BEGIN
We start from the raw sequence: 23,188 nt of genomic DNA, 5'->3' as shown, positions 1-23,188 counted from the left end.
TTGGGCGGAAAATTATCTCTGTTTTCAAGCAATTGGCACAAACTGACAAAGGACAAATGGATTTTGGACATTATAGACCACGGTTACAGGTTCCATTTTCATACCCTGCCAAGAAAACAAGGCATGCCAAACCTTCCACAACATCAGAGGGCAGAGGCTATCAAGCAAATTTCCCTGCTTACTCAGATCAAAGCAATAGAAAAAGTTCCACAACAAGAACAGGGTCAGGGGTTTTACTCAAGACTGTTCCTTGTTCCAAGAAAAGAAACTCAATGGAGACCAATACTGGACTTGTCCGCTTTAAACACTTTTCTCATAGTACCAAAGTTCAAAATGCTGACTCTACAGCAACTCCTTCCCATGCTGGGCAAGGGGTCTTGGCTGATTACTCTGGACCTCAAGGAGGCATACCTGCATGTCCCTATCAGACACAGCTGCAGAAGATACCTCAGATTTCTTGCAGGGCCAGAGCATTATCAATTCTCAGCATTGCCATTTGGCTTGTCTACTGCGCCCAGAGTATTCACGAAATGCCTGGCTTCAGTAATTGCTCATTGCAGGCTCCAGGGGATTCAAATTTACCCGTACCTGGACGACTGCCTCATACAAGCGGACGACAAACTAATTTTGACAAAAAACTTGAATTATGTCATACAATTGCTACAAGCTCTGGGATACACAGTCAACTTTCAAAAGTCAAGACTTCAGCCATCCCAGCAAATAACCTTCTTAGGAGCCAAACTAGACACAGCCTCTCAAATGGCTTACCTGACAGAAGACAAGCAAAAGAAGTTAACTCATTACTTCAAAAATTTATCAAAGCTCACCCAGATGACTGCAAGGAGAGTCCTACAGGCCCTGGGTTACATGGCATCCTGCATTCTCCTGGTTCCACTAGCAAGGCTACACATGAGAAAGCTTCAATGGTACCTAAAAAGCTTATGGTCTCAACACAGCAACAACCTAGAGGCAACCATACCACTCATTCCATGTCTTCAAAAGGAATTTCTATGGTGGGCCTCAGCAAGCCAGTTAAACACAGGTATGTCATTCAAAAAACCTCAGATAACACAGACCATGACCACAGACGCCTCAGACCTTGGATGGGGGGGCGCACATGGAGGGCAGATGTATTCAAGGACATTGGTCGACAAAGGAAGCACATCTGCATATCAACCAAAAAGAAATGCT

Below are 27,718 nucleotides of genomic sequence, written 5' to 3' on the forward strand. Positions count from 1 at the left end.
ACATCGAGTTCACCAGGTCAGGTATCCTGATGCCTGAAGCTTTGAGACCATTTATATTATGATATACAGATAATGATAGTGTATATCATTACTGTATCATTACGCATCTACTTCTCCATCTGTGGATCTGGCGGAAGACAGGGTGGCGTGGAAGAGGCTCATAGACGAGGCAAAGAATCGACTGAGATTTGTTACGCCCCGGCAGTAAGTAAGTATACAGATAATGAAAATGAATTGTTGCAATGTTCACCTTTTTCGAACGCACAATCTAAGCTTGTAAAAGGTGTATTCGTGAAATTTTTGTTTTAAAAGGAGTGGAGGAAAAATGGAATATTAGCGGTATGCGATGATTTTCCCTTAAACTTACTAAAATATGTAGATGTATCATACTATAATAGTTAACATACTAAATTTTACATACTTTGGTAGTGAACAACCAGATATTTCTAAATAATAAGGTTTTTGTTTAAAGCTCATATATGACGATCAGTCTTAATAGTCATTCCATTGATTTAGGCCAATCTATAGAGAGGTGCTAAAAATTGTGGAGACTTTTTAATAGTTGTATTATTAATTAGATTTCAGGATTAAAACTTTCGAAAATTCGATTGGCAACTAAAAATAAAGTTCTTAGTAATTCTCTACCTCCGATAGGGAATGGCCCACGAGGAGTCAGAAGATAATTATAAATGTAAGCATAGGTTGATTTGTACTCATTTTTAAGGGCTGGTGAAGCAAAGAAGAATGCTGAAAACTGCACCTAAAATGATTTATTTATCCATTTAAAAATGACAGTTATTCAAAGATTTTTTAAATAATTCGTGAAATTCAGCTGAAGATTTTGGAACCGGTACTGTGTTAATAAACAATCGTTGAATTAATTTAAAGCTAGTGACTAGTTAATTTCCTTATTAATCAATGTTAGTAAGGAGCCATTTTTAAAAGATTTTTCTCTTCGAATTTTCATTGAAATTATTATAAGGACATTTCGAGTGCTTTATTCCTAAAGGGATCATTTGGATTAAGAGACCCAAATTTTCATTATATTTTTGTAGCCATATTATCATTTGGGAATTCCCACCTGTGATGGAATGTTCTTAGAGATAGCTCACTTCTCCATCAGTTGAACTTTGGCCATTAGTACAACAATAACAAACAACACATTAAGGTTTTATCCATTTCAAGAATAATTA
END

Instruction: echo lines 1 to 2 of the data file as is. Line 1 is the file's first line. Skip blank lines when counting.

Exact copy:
We start from the raw sequence: 23,188 nt of genomic DNA, 5'->3' as shown, positions 1-23,188 counted from the left end.
TTGGGCGGAAAATTATCTCTGTTTTCAAGCAATTGGCACAAACTGACAAAGGACAAATGGATTTTGGACATTATAGACCACGGTTACAGGTTCCATTTTCATACCCTGCCAAGAAAACAAGGCATGCCAAACCTTCCACAACATCAGAGGGCAGAGGCTATCAAGCAAATTTCCCTGCTTACTCAGATCAAAGCAATAGAAAAAGTTCCACAACAAGAACAGGGTCAGGGGTTTTACTCAAGACTGTTCCTTGTTCCAAGAAAAGAAACTCAATGGAGACCAATACTGGACTTGTCCGCTTTAAACACTTTTCTCATAGTACCAAAGTTCAAAATGCTGACTCTACAGCAACTCCTTCCCATGCTGGGCAAGGGGTCTTGGCTGATTACTCTGGACCTCAAGGAGGCATACCTGCATGTCCCTATCAGACACAGCTGCAGAAGATACCTCAGATTTCTTGCAGGGCCAGAGCATTATCAATTCTCAGCATTGCCATTTGGCTTGTCTACTGCGCCCAGAGTATTCACGAAATGCCTGGCTTCAGTAATTGCTCATTGCAGGCTCCAGGGGATTCAAATTTACCCGTACCTGGACGACTGCCTCATACAAGCGGACGACAAACTAATTTTGACAAAAAACTTGAATTATGTCATACAATTGCTACAAGCTCTGGGATACACAGTCAACTTTCAAAAGTCAAGACTTCAGCCATCCCAGCAAATAACCTTCTTAGGAGCCAAACTAGACACAGCCTCTCAAATGGCTTACCTGACAGAAGACAAGCAAAAGAAGTTAACTCATTACTTCAAAAATTTATCAAAGCTCACCCAGATGACTGCAAGGAGAGTCCTACAGGCCCTGGGTTACATGGCATCCTGCATTCTCCTGGTTCCACTAGCAAGGCTACACATGAGAAAGCTTCAATGGTACCTAAAAAGCTTATGGTCTCAACACAGCAACAACCTAGAGGCAACCATACCACTCATTCCATGTCTTCAAAAGGAATTTCTATGGTGGGCCTCAGCAAGCCAGTTAAACACAGGTATGTCATTCAAAAAACCTCAGATAACACAGACCATGACCACAGACGCCTCAGACCTTGGATGGGGGGGCGCACATGGAGGGCAGATGTATTCAAGGACATTGGTCGACAAAGGAAGCACATCTGCATATCAACCAAAAAGAAATGCT